Discovering Your Inner Strength

Living with More Joy and Gratitude

Lifeguard, Sunset, Spanish Banks Beach, Vancouver (7/212/12)

 

When you pay close attention to each moment, you can start to see the small wonders of life. Maybe the sky is a fabulous shade of blue today. Maybe your best friend’s smile warms your heart. There are wonders in every moment, just waiting for you to be present and recognize them. Maybe if you pay close attention, it feels good just to breathe. The cool air entering your lungs—how wonderful that can feel, like a glass of cool water on a hot day! Even when things are stressful in your life, this very breath can be a small moment of joy. Just by paying attention to your breath, you might feel grateful to be alive, grateful that your lungs are working and that you have air to breathe.

Be careful, however, to not get too attached to whatever it is you’re enjoying. Perhaps you have a tendency to want to hold on to happy moments, wishing every moment could be like that. But every moment can’t be happy, and, in hard times, wishing for things to be different than the way they are will only increase your suffering. With mindfulness, you can breathe in and enjoy, then breathe out and let go. You don’t need to hold on to anything. Each breath heralds a new moment—and, perhaps, something new to enjoy. You can practice mindfulness in this way anytime, no matter where you are.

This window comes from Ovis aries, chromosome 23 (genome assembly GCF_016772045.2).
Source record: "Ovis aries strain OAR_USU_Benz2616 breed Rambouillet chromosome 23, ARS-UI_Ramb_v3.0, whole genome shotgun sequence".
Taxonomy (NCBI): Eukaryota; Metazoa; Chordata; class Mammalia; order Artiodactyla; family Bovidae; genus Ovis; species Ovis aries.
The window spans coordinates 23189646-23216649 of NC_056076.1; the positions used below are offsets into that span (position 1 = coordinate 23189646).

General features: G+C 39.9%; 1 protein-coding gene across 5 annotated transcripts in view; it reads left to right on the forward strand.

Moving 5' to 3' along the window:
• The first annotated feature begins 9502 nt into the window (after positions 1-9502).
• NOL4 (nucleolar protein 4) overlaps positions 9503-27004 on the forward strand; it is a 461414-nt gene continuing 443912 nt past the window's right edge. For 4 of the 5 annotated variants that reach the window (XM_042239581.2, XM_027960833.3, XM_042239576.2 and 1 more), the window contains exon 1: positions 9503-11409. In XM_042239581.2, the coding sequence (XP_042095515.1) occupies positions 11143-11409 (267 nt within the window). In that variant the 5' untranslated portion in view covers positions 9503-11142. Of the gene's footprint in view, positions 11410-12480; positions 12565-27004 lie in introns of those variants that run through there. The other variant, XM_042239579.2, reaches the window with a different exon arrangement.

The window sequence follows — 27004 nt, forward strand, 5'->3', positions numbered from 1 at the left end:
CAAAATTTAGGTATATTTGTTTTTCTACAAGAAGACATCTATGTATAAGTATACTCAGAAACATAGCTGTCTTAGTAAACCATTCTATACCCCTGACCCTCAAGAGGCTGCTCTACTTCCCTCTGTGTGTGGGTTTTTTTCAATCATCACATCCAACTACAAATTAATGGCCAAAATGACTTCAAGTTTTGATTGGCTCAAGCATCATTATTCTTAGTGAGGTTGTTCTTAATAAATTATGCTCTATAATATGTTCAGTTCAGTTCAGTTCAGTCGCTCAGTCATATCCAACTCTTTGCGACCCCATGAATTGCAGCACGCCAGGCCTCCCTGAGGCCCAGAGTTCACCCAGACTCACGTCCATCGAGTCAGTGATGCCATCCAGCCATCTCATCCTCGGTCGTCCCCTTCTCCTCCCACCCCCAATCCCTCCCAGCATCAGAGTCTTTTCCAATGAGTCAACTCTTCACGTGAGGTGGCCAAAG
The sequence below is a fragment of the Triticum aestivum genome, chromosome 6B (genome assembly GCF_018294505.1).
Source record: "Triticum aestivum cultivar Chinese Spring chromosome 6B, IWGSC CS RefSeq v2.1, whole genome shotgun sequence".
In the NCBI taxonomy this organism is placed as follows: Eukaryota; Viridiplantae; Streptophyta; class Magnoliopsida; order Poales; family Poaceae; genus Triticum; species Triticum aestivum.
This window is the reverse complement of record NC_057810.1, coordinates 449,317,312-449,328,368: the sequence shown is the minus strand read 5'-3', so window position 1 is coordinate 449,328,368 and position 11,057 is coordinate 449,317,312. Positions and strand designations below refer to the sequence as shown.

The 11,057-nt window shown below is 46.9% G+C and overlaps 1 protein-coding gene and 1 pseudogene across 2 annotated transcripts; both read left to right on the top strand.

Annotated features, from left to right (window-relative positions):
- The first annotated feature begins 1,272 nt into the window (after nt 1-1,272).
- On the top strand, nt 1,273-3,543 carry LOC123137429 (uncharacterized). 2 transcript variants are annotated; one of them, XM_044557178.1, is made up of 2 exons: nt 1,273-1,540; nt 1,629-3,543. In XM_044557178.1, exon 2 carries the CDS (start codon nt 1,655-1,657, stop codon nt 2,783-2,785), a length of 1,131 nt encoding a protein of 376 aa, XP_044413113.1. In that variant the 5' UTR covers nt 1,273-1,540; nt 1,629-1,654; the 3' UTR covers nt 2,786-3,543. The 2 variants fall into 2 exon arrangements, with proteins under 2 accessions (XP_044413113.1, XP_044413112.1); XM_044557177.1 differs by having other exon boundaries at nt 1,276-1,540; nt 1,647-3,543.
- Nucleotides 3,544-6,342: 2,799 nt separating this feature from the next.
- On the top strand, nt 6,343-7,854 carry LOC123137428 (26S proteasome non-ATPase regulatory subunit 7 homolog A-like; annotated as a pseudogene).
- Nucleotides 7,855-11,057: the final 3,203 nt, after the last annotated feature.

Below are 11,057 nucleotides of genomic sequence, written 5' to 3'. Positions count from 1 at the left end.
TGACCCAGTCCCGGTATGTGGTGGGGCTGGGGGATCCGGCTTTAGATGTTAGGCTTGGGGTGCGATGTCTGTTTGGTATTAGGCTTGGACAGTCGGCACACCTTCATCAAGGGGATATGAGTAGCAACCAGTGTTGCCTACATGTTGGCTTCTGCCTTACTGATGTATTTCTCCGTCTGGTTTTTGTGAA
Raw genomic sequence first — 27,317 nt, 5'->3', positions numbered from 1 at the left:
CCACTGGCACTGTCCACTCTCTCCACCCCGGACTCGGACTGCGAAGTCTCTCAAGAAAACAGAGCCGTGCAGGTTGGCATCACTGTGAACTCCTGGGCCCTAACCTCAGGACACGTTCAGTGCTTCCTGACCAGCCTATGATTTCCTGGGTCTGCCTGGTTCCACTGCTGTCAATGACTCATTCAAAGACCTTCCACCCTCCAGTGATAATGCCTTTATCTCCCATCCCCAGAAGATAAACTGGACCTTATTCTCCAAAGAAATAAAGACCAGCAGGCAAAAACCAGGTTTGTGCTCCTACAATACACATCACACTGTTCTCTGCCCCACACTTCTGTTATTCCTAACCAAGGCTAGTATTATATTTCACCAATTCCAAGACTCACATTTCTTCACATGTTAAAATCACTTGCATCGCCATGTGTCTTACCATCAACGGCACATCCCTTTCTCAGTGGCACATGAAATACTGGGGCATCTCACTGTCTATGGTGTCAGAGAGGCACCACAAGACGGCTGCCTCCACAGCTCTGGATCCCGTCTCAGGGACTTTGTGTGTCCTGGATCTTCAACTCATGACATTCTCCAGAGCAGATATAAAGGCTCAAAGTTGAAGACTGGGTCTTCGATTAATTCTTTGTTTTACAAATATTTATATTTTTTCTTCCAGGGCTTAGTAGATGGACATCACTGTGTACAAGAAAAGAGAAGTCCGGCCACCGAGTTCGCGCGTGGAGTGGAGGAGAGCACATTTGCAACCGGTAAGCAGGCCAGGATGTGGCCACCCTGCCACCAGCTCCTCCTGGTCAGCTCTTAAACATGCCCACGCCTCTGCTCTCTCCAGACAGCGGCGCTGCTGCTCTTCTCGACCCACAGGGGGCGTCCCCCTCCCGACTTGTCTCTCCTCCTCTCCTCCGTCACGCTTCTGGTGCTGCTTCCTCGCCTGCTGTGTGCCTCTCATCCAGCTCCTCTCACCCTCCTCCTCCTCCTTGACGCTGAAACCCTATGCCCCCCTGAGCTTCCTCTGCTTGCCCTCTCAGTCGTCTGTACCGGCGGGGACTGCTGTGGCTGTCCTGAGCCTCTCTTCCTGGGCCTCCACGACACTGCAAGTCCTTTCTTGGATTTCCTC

Try This! Mindfulness of Pleasant Events

Over the next few days, pay attention to the small pleasant moments in your life. When you notice a pleasant moment, smile and allow a pleasant emotion like happiness or gratitude to arise.

Experiencing a pleasant emotion is like having your best friend come over for a visit. Recognize your pleasant emotion. Enjoy it while it lasts. When it starts to fade, let it go. You don’t need to try to hold on to happiness, just as you wouldn’t force your best friend to stay any longer than he or she wanted to. Just breathe again, smile again, and open your mind and heart to the next moment, whatever arises.

Here is a short saying from Thich Nhat Hanh (1993, 15) that I use to help myself practice mindfulness of pleasant events. You can try it, too. Any time you notice a small pleasant moment in your life, say silently to yourself:

  • Breathing in, I know this is a pleasant moment.
  • Breathing out, I smile.
  • Pleasant moment.
  • Smiling.

How does this simple practice change your experience of those moments?

 

 

(Excerpted from The Mindful Teen by Dzung Vo, MD)